Opportunity for Public Comment
Upon filing of a petition, FDA intends to post the petition on its website and request public comment for 60 days. FDA plans to post comments submitted by the public on FDA's website or to make comments available for public review at the Division of Dockets Management, HFA-305.
After the comment period closes, FDA may pursue any one of several options for scientific review of data submitted in a petition in support of the substance/disease relationship. For example, FDA may conduct the review internally, it may convene an advisory subcommittee, or it may use appropriate third-party reviewers under contract to FDA, e.g., the Agency for Healthcare Quality and Research (AHRQ). In the case of a petition forwarded to AHRQ, AHRQ plans to send the petition to an Evidence-Based Practice Center (EPC) with which it has a contract to review the scientific evidence in the petition and to rank the degree of scientific certainty of the validity of the substance/disease relationship. AHRQ also plans to ask the EPC to review those science-related public comments received by FDA that discuss or provide evidence. Within 120 days after the commencement of the third party review, FDA would expect to receive a report that includes a description of the evidence reviewed, an analysis of that evidence, a summary of and response to public comments that pertain to the evidence, and its assessment as to the degree of scientific certainty in support of the substance/disease relationship.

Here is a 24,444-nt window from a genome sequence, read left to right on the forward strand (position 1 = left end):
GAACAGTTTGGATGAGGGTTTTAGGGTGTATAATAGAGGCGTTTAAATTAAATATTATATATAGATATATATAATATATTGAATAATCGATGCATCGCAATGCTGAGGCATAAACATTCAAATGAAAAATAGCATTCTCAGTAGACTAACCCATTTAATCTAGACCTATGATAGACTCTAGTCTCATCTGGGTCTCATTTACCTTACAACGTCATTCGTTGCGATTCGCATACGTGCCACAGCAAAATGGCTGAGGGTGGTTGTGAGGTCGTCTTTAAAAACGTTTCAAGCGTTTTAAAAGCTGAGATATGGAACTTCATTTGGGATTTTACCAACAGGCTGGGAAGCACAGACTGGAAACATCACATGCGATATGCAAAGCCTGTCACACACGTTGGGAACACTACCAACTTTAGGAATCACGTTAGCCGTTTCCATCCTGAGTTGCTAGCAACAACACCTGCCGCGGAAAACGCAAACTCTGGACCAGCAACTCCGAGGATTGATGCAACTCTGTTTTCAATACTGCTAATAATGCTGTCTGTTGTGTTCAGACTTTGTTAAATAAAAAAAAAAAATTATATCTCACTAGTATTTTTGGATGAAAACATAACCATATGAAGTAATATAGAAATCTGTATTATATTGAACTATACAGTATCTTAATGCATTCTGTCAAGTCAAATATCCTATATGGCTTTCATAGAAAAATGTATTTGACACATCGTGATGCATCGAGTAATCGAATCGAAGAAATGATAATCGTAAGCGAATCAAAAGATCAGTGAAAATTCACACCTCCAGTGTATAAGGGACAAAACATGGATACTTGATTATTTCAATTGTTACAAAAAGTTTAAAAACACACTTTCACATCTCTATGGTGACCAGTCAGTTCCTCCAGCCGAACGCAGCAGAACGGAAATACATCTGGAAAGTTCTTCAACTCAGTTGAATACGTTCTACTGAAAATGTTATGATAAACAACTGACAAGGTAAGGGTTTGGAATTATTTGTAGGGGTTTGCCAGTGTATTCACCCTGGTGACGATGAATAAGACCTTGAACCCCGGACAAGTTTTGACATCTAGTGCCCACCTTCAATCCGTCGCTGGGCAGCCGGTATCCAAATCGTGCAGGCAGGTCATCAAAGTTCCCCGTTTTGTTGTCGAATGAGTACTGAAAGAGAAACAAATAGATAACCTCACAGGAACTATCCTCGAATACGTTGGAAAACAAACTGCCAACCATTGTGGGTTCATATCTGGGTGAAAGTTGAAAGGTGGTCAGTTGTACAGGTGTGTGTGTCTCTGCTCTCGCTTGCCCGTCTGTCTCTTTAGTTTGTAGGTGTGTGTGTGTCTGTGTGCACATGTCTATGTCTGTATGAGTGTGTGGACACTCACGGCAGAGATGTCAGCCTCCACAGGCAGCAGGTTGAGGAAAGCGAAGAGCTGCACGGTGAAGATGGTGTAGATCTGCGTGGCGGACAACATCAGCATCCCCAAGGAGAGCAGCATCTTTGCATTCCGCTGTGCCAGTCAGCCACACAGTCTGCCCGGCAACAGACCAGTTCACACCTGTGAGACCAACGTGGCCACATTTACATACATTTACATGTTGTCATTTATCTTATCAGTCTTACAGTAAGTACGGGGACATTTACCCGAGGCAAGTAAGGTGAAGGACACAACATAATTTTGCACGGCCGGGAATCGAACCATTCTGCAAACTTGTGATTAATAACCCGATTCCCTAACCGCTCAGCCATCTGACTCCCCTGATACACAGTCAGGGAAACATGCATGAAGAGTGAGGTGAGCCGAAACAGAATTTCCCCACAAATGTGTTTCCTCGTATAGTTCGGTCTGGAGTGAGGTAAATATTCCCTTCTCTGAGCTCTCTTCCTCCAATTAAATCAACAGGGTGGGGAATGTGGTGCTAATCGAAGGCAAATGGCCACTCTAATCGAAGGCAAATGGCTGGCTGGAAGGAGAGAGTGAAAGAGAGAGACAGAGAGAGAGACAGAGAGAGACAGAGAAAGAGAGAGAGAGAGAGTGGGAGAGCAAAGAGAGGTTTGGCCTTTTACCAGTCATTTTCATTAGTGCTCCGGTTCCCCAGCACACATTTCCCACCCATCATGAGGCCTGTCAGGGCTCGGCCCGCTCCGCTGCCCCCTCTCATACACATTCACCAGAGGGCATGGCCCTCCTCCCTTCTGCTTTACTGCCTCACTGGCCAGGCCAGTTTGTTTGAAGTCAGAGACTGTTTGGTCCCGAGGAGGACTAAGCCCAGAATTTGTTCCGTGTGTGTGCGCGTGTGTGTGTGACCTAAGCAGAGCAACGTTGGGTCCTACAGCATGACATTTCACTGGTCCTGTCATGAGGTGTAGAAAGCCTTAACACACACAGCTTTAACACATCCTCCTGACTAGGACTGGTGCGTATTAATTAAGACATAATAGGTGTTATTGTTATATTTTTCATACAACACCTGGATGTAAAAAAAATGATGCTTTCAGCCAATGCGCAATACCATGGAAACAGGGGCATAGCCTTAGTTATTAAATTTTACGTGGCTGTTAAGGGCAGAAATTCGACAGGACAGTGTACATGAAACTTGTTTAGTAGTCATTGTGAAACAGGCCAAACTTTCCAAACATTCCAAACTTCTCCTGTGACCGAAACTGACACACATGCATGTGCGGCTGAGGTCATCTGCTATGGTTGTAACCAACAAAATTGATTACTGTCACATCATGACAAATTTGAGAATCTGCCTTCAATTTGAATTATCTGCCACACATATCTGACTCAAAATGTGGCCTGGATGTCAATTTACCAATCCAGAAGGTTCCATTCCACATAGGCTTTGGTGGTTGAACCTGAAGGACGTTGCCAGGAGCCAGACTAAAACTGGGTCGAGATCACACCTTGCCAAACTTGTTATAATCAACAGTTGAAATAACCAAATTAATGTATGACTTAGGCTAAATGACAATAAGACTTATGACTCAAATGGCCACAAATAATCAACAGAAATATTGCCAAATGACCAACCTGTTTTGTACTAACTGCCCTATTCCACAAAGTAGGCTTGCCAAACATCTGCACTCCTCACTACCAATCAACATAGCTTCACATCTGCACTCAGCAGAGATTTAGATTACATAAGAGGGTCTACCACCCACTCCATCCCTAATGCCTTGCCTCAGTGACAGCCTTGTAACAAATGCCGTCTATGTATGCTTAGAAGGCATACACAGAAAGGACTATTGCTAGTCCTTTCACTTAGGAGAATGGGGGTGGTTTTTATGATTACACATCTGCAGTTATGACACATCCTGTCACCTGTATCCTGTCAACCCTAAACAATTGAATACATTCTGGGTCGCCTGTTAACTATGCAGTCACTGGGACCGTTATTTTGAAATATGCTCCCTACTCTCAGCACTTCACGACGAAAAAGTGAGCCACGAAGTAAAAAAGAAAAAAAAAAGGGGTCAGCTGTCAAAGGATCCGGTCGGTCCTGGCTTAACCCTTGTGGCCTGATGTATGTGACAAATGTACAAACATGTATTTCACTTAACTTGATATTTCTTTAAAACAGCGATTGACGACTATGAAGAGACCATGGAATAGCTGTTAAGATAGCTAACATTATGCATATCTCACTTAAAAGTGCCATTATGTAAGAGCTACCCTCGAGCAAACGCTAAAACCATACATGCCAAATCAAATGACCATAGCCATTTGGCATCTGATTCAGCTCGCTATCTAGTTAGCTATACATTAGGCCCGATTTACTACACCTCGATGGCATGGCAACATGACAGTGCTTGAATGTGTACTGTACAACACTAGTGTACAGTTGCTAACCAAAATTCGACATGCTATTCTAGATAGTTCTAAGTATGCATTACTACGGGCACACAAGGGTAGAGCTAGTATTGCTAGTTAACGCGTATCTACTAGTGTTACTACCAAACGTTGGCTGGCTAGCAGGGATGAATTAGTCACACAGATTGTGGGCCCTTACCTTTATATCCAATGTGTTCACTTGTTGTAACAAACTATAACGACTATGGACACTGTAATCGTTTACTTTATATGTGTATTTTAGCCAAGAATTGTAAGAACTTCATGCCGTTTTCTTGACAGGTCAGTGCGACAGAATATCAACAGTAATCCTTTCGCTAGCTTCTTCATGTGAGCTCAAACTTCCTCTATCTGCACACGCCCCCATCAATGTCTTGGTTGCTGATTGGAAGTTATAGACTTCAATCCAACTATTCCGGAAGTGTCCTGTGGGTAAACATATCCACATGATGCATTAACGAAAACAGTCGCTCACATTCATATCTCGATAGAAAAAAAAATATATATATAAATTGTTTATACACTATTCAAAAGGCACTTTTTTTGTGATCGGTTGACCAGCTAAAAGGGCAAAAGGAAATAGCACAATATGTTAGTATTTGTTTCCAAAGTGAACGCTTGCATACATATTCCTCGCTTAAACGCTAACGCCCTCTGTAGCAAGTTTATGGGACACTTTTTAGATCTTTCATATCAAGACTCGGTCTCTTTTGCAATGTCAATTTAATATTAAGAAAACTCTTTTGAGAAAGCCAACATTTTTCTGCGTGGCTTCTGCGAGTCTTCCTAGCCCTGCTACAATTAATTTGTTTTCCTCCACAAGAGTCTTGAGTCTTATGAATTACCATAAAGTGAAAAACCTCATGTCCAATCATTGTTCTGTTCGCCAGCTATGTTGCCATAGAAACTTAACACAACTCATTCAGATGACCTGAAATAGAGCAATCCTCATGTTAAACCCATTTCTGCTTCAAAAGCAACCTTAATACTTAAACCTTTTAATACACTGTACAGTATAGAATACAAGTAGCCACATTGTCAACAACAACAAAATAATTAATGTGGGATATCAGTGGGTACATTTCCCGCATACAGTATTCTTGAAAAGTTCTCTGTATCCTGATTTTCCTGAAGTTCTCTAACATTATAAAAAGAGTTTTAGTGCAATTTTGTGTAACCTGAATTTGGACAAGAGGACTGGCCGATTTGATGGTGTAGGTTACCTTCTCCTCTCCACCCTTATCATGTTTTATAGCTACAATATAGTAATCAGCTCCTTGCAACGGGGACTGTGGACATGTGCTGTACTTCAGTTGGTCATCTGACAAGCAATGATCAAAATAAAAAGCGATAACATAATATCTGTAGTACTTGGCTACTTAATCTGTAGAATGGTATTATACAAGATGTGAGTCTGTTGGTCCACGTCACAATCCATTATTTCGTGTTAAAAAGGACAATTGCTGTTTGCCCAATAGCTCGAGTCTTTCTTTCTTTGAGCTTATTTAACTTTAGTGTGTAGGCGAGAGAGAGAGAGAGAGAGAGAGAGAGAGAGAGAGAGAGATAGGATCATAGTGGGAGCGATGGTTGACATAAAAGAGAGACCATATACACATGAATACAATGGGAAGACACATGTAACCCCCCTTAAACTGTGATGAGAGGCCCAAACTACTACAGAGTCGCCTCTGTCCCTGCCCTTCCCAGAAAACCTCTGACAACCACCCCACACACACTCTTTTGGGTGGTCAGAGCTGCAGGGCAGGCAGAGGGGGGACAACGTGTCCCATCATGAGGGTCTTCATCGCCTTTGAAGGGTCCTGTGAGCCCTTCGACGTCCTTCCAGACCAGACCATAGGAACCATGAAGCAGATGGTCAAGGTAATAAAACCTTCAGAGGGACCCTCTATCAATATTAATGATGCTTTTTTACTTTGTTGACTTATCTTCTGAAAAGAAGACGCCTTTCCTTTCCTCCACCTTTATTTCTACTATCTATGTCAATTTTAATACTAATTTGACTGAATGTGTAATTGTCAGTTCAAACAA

Consolidation of Like Petitions
If FDA receives more than one petition for a qualified health claim that describes the same relationship between a substance and a disease or health-related condition during its review, the agency plans to consolidate all of the related petitions received, if appropriate.
Consultation with Other Federal Agencies
To fully inform FDA's review, FDA intends, as appropriate, on a case-by-case-basis, to consult with other scientific Federal agencies with official responsibility for public health protection or research related to human nutrition and dietary supplements.
As mentioned above, FDA plans to either conduct its own review or use an appropriate third party to conduct a scientific review. In the case of third party review, after FDA receives, for example the EPC report, FDA intends, based on the totality of the publicly available evidence, public comment, and other relevant regulatory considerations, to determine whether to consider exercising enforcement discretion with respect to the proposed claim. If FDA decides to consider exercising enforcement discretion, the agency plans to determine what qualifying statement(s) and other information should accompany the claim to ensure that it is truthful and not misleading. In reaching its determination, FDA intends to review and evaluate the third party report, the totality of the publicly available evidence, and all of the public comments submitted within the comment period, as well as consider how the proposed qualified claim will affect consumers' dietary choices. FDA also intends to consider whether to exercise enforcement discretion with respect to other requirements in 21 CFR 101.14, and what other factors, in addition to qualifying language, are relevant to considering the exercise of enforcement discretion.
Notification to Petitioner